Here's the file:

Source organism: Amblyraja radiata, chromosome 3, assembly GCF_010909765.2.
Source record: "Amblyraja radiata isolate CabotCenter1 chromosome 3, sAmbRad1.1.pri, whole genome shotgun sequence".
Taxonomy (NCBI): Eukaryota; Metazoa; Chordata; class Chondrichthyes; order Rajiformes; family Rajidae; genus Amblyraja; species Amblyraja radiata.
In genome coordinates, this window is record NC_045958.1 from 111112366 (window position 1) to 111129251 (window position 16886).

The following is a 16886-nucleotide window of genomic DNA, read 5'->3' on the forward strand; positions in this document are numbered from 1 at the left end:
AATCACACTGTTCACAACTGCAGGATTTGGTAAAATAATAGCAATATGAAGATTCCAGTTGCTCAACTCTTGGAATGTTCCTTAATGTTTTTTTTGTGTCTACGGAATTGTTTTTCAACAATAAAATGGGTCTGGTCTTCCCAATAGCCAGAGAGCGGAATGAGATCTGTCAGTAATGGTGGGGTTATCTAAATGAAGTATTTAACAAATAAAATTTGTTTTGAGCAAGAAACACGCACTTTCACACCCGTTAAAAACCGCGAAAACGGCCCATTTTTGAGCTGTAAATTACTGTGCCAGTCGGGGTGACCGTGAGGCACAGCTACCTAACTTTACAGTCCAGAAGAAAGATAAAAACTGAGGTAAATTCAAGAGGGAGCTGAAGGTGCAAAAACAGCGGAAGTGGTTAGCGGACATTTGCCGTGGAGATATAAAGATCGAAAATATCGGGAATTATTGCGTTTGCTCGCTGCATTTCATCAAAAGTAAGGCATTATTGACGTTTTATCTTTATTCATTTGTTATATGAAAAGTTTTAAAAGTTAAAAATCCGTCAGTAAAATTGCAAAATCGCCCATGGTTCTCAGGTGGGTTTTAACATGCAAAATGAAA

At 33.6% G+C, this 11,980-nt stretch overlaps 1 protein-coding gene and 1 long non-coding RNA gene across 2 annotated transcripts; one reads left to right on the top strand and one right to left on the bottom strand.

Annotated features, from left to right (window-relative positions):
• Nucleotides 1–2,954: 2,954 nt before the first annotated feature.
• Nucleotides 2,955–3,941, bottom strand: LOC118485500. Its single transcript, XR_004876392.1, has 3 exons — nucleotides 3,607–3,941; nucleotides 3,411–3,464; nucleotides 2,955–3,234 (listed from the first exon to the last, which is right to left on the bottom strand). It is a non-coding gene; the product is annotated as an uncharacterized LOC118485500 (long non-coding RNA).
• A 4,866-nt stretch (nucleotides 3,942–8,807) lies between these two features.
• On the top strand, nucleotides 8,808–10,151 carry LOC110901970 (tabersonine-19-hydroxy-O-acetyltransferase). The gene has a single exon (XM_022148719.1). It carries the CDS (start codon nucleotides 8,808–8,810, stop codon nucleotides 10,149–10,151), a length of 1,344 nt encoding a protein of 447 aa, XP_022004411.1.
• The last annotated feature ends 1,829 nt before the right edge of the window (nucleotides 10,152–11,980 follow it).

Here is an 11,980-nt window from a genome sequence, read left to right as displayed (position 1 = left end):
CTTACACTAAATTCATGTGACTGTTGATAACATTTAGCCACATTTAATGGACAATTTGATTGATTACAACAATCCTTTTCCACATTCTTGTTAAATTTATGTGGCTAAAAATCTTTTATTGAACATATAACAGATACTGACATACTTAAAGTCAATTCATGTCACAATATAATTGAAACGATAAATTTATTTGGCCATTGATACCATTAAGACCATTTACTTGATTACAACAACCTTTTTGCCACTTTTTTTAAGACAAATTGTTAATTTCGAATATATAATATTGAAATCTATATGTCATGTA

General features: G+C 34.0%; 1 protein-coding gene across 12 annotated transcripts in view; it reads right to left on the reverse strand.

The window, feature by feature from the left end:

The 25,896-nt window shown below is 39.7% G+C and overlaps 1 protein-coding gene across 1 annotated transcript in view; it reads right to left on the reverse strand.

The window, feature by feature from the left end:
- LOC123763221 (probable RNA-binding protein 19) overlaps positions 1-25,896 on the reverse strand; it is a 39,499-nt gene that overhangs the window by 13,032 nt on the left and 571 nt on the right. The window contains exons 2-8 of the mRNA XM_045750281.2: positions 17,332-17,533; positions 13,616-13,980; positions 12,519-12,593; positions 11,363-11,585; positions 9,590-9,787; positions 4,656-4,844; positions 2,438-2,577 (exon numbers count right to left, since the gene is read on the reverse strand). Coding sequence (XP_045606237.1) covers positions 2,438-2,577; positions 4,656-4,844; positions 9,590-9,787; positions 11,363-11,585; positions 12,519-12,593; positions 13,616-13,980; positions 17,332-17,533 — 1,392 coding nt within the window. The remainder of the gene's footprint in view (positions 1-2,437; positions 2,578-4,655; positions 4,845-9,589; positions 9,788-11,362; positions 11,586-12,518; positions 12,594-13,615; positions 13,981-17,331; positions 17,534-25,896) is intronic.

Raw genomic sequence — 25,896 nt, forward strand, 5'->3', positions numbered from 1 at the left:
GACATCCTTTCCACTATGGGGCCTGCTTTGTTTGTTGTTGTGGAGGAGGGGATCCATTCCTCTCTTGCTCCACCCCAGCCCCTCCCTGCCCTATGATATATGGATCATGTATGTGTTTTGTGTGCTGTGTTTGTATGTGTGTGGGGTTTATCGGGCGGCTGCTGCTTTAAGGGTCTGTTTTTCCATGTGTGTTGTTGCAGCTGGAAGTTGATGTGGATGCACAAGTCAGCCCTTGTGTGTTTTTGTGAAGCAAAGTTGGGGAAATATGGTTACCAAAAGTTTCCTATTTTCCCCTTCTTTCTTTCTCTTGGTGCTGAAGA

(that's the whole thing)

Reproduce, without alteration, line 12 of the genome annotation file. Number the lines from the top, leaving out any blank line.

• On the top strand, nucleotides 8,808–10,151 carry LOC110901970 (tabersonine-19-hydroxy-O-acetyltransferase). The gene has a single exon (XM_022148719.1). It carries the CDS (start codon nucleotides 8,808–8,810, stop codon nucleotides 10,149–10,151), a length of 1,344 nt encoding a protein of 447 aa, XP_022004411.1.